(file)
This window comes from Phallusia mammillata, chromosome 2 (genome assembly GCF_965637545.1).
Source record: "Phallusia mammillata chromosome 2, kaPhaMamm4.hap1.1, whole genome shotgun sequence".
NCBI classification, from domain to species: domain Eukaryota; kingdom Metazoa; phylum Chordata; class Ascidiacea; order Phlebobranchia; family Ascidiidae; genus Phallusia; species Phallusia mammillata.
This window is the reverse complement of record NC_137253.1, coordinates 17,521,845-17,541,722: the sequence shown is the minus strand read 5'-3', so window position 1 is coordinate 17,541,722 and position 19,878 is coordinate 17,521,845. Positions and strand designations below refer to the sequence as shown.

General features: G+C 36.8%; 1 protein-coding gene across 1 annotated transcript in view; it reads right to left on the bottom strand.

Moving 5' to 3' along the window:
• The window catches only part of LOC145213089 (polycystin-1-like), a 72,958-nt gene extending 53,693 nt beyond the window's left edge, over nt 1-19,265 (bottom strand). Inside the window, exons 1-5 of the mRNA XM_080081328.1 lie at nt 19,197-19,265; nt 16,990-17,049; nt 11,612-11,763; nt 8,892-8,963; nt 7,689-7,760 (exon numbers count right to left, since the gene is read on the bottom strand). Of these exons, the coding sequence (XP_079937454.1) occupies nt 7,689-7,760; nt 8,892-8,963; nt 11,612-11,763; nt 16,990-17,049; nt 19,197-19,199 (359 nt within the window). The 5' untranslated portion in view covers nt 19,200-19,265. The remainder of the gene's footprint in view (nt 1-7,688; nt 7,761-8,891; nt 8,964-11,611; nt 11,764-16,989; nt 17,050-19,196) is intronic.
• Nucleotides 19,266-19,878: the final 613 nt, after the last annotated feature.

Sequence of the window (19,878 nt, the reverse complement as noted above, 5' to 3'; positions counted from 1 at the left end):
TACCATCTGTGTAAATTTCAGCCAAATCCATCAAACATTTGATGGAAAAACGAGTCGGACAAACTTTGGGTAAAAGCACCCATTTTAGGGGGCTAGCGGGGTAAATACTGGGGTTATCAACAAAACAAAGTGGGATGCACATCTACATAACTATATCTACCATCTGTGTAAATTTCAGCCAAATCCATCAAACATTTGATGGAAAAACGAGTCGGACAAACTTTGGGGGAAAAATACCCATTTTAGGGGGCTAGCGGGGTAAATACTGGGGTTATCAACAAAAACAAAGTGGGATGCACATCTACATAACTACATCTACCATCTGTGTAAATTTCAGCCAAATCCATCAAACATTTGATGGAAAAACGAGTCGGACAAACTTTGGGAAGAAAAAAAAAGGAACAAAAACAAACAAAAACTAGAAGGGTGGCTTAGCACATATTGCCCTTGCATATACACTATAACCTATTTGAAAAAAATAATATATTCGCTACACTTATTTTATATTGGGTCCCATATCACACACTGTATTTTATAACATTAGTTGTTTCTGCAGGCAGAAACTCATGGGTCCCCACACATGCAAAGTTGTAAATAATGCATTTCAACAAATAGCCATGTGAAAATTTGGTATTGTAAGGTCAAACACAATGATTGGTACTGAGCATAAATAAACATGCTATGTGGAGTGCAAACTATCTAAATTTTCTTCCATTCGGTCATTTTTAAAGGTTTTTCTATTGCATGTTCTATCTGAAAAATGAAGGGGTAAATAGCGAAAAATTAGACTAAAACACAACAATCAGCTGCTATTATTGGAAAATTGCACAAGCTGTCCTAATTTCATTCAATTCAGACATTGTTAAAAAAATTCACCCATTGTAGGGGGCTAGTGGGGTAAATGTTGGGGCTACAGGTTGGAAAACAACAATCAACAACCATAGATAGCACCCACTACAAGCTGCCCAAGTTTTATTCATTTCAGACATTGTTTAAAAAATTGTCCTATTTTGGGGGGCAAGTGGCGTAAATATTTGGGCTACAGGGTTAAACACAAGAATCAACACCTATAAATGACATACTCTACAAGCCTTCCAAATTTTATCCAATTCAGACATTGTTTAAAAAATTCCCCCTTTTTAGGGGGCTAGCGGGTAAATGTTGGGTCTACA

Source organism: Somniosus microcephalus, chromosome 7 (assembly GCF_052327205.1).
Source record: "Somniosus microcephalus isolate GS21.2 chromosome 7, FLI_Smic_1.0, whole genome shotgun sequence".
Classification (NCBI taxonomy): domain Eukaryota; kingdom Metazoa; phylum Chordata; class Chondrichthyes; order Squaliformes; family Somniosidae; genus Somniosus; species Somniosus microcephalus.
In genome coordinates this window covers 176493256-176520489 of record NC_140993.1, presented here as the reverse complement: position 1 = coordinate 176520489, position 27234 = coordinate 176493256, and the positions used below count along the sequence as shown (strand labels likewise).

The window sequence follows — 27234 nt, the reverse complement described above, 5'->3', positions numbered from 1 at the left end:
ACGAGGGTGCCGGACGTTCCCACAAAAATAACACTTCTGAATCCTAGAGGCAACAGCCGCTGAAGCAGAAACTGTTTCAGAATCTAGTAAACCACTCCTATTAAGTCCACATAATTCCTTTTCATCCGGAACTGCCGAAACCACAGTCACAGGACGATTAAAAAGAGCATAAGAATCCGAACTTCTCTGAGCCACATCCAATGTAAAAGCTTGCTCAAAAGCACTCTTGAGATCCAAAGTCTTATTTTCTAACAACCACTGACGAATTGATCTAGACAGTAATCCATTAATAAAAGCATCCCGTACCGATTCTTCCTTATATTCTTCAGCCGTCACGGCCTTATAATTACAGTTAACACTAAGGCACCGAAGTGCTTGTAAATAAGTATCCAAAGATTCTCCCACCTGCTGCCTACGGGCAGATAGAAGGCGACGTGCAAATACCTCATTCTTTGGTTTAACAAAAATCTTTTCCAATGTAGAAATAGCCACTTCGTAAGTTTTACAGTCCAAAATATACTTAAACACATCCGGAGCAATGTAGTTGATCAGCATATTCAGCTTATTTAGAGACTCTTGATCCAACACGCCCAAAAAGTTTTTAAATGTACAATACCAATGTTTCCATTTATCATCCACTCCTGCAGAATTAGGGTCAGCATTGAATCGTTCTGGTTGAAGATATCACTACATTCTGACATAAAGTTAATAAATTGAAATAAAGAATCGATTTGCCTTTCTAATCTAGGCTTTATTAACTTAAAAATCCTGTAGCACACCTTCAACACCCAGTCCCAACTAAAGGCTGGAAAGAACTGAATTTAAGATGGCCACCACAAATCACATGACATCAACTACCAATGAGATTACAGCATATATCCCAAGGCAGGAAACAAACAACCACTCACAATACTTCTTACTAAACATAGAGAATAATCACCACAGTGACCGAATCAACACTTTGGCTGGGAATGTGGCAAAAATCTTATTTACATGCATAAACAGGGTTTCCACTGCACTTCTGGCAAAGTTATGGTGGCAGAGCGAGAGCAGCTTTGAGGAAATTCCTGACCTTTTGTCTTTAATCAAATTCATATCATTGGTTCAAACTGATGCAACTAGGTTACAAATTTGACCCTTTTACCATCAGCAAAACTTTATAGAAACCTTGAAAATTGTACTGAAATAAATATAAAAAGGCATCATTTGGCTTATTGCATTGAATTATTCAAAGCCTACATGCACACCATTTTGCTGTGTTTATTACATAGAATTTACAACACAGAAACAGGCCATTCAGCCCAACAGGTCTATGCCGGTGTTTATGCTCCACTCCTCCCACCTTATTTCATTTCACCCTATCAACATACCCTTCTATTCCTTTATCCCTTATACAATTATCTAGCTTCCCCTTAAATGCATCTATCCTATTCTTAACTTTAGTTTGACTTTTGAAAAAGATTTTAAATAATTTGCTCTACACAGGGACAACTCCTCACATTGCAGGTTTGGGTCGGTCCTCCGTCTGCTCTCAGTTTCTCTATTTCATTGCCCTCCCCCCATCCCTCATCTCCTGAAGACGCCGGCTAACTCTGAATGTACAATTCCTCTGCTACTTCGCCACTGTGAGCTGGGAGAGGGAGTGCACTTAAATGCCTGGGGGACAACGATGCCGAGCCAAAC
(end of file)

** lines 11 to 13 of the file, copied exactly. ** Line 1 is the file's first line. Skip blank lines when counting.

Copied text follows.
Source organism: Somniosus microcephalus, chromosome 7 (assembly GCF_052327205.1).
Source record: "Somniosus microcephalus isolate GS21.2 chromosome 7, FLI_Smic_1.0, whole genome shotgun sequence".
Classification (NCBI taxonomy): domain Eukaryota; kingdom Metazoa; phylum Chordata; class Chondrichthyes; order Squaliformes; family Somniosidae; genus Somniosus; species Somniosus microcephalus.